The blocking sockets were eventually changed to all be non-blocking and polled manually, as that made it easier to handle the sleeping TaskWindow functions. It was quite amusing to know that you were running on an Internet stack on another machine - one which had a direct connection to the Internet - but it doesn't give you much other benefit. There was also the downside that you couldn't bind to the lower port numbers which were only usable for root.
We tried it with a few things - web browsers and IRC clients, particularly. It worked quite well, but nobody we connected to noticed any difference. It just looked like a proxied connection. Technically, I think the remote interface was quite neat, but it wasn't that useful.
Back in those days it was common to have a dial up connection and a modem that would make those funny little noises during negotiation. At one time I could tell apart at least a couple of the protocol negotiations from their sounds. These days I couldn't, but that was how very sad things were . Once the connection was running, however, most diallers turned off the modem sound because it was just noise. The little lights on the modem would blink to say that it was receiving or transmitting, and maybe one that said it was connected.
That required you to be able to see the modem. To be honest, I didn't really need to see the big block of plastic. They didn't get hot - because they're just a modem and whilst they did do compression and protocol negotiation and other stuff, they weren't that much in need of cooling. So, shove it behind a cupboard and it won't bother you. You don't even need to hear the connection noises.
But sometimes it was useful to see the lights. On a typical Internet call, the lights would be flickering on and off in time with the data. File downloads would keep the receive light on, whilst the transmit light would flicker with acknowledgements. Chatting on IRC would just flick the lights now and then as packets were transferred. Even web browsing was sane, and a 140 character message didn't take over half a megabyte to transfer (recent measurements taken on the size of a twitter web page showing a single tweet). Back in those good old days, you didn't have broadcasts and there wasn't a lot else going on in the background. So (generally) if your network connection was doing something and you didn't initiate it, you probably wanted to know.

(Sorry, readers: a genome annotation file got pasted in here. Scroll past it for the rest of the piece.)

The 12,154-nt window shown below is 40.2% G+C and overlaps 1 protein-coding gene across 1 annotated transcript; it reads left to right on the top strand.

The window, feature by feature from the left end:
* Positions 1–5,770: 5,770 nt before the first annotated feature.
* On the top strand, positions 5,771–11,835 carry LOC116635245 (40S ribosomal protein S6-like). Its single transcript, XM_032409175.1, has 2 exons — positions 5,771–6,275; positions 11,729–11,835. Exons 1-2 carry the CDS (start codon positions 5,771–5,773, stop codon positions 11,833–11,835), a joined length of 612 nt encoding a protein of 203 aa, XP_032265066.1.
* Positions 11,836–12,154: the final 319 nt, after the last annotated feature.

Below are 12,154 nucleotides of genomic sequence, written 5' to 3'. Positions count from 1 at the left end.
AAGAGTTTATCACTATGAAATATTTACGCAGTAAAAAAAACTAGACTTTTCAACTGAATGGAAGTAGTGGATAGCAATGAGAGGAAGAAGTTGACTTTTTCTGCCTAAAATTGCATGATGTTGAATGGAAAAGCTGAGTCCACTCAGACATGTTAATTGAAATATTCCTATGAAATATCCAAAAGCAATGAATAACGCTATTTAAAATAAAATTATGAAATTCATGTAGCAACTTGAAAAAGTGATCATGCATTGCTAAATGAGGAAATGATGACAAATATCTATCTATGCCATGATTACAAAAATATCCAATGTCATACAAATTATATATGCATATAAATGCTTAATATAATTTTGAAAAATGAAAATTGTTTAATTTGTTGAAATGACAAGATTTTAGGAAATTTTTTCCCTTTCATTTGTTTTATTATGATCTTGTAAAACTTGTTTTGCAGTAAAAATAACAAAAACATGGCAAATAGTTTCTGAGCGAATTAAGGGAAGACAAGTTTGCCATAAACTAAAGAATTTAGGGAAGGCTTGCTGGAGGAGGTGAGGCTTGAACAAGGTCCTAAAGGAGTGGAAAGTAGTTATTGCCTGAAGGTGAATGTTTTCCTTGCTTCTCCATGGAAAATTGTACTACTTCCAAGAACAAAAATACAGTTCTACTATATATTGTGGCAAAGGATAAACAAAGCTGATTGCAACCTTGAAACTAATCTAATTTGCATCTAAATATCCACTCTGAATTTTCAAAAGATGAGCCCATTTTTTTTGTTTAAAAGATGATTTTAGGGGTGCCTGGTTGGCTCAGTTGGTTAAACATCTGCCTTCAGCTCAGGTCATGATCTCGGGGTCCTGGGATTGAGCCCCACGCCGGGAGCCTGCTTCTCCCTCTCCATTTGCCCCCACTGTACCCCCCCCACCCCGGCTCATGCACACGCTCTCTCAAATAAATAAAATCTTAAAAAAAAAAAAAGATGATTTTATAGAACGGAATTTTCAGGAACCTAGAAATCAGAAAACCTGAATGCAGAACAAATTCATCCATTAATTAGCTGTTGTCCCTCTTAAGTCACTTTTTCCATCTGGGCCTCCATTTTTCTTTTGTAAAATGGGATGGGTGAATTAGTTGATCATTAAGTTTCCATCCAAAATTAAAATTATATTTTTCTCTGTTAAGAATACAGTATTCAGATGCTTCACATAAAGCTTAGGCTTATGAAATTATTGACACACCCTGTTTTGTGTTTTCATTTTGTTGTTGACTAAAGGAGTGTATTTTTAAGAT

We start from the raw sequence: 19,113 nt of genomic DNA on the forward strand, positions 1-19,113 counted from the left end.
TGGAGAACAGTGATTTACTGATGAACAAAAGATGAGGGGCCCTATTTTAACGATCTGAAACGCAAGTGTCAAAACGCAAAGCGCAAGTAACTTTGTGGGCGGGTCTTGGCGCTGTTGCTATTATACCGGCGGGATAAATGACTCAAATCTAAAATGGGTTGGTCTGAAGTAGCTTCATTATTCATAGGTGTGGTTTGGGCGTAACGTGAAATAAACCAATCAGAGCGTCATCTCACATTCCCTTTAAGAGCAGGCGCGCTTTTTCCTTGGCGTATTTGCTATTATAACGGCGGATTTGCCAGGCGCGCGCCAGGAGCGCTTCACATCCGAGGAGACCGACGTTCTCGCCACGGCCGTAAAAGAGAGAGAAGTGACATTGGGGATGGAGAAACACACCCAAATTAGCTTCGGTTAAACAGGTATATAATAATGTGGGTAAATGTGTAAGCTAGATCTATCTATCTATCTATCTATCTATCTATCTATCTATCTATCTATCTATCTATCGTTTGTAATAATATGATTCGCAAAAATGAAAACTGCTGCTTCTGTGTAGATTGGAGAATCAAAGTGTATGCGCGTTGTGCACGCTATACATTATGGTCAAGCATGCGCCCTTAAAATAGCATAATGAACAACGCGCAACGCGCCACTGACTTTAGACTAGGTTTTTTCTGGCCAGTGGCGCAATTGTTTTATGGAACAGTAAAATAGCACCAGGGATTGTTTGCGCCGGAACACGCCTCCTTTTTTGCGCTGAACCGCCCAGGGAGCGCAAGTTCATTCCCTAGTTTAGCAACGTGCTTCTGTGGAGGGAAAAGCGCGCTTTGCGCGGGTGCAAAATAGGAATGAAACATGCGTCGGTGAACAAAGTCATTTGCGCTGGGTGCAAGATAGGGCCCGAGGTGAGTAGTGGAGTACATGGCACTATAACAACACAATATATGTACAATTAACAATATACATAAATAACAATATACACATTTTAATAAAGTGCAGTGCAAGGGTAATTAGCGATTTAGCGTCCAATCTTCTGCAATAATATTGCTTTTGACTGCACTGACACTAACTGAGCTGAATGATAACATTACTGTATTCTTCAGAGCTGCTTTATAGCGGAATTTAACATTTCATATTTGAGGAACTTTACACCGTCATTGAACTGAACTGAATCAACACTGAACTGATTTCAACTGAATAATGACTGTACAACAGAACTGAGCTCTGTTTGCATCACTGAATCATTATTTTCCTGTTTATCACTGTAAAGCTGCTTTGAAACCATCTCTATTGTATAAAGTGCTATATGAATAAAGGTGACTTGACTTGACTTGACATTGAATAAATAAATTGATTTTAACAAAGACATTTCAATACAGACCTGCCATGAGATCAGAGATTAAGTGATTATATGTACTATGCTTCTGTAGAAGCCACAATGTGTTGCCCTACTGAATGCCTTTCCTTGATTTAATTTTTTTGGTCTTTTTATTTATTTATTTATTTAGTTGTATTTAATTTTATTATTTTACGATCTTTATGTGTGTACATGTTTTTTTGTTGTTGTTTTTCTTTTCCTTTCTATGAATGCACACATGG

So I wrote a little application called !SerLights. It was absolutely dumb,
but it made some pretty lights on the Iconbar which lit up when data was
being transmitted or being received. A little '
TX' light indicated that there was traffic in each direction.
At least a couple of people used it, which was nice.
The application itself was based on a slightly earlier work, from when Chris and I were at University. Instead of monitoring the serial port, the original application would track the state of the EconetA module. A module of my own would watch for Econet events, and if data was received or transmitted would keep track and notify the application. It's all so very simple!
Dynamic DNS updates
Back in the days of dial up Internet, directly connecting through RISC
OS (ah, the fun we had), it was useful to have a known, named host so
that you could give it to people for testing servers and the like. In
general, the names that were given to hosts on dial up were
unfriendly, although reasonable schemes like
dialup-5-75.shrew.billyisp.co.uk'. Sometimes they were
better, sometimes they were worse.
Demon had offered a service to always assign fixed addresses with
sensible reverse DNS, so some of us got used to that. The days of
knowing that '
willothewisp.demon.co.uk' was Matthew Godbolt
had begun to fade as dynamic IP assignment became the norm. Even still,
having a name that resolved to your dynamic IP was useful. A few
providers have offered dynamic DNS resolution over the years, but
initially I found 'Monolith' (
ml.org - now defunct) did a
nice job for us.
!MLDynDNS I created a single client - !MLDynDNS - which would be run as the connection started up, using the !ArmTCP dialler which did a lovely job of managing connections (for me anyhow). !MLDynDNS would send the very simple HTTP request to the Monolith servers to register my local IP address with the hostname (I believe I was '
gerphlet.dyn.ml.org'). It wasn't a particularly complex
program, but I know a few people used it.
!DynDNS When Monolith was shut down (which I believe was due to their servers crashing due to over use), I was pointed at
dyndns.org (which is still
very much alive!) and modified my scripts to point at it instead. The
protocol was almost identical if I recall rightly.
For simple little programs, they were quite configurable, providing options for local web proxies as well as (obviously) the credentials, debugging and even the program to launch once the configuration had been set. Well, I thought it quite neat.